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Regional Headlines for Monday, February 11, 2012


Analysis: Kansas Fiscal Work Hitting Key Phase

TOPEKA, Kan. (AP) — Kansas legislators are entering a crucial but messy phase of debates over conservative Republican Governor Sam Brownback's tax and budget proposals. Brownback is promoting his package of tax initiatives as a five-year plan for committing the state to eventually phasing out personal income taxes. It follows aggressive income tax cuts last year. But he's also proposing changes that will generate $1.1 billion in new revenues over the three years beginning in July to stabilize the budget, ahead of most of the relief he's promising. It's not hard for Brownback's critics to argue that his proposals are in trouble, given initial resistance even among his GOP allies. But Republican leaders are cautiously optimistic the differences can be resolved.


Abortion Foes Begin Push for New Kansas Laws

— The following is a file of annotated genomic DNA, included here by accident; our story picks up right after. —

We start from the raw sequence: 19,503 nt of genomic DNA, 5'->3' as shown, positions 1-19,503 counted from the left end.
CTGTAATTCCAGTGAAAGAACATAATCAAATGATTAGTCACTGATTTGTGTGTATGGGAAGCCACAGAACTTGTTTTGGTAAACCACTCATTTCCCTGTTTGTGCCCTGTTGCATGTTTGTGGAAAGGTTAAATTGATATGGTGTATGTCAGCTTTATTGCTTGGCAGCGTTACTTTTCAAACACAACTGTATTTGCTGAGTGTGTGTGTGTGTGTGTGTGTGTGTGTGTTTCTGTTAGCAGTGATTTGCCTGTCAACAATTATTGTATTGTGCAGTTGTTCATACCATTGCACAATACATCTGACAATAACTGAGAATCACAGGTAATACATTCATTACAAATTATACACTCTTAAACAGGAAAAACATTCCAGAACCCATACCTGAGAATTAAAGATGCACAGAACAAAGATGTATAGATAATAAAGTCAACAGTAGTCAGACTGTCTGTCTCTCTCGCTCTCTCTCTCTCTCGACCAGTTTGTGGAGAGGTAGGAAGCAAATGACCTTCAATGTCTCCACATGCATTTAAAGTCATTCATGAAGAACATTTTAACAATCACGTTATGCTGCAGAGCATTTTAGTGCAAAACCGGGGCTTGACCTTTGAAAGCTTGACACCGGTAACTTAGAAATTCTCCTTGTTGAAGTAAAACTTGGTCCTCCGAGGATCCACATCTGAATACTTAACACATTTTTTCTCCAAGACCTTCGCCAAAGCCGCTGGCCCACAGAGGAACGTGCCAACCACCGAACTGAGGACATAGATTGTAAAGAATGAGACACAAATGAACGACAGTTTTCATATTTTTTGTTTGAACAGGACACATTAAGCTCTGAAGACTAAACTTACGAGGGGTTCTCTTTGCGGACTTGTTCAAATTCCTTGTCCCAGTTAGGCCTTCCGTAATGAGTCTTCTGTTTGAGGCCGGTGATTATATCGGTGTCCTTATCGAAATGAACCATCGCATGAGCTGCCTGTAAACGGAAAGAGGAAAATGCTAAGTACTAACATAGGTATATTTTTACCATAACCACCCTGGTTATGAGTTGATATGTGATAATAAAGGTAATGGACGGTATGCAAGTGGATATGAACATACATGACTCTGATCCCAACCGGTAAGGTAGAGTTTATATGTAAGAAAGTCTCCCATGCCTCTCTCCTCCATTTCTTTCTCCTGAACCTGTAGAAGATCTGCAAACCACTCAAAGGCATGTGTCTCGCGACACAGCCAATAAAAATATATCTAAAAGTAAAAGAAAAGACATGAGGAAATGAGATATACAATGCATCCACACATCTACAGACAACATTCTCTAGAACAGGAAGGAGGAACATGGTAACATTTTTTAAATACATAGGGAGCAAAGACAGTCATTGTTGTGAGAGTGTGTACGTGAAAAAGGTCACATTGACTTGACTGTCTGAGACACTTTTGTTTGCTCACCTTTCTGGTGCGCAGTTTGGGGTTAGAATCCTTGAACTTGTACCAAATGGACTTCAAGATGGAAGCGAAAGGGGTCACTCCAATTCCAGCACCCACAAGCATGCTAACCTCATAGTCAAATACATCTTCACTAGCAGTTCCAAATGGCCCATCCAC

TOPEKA, Kan. (AP) — Abortion opponents are urging a Kansas Senate committee to back legislation barring doctors from terminating pregnancies solely because a woman doesn't want a baby of a certain gender. Monday's hearing by the Public Health and Welfare Committee began a push by anti-abortion groups and legislators for new restrictions on abortion and abortion providers. The bill on so-called sex-selection abortions would make it a misdemeanor the first time a doctor was caught performing such a procedure. Doctors also could face lawsuits from family members of abortion patients. Proponents of the bill said in other countries, such abortions are usually done to prevent a girl's birth. No abortion rights groups testified Monday, but National Organization for Women lobbyist Elise Higgins questioned whether such a measure can be enforced.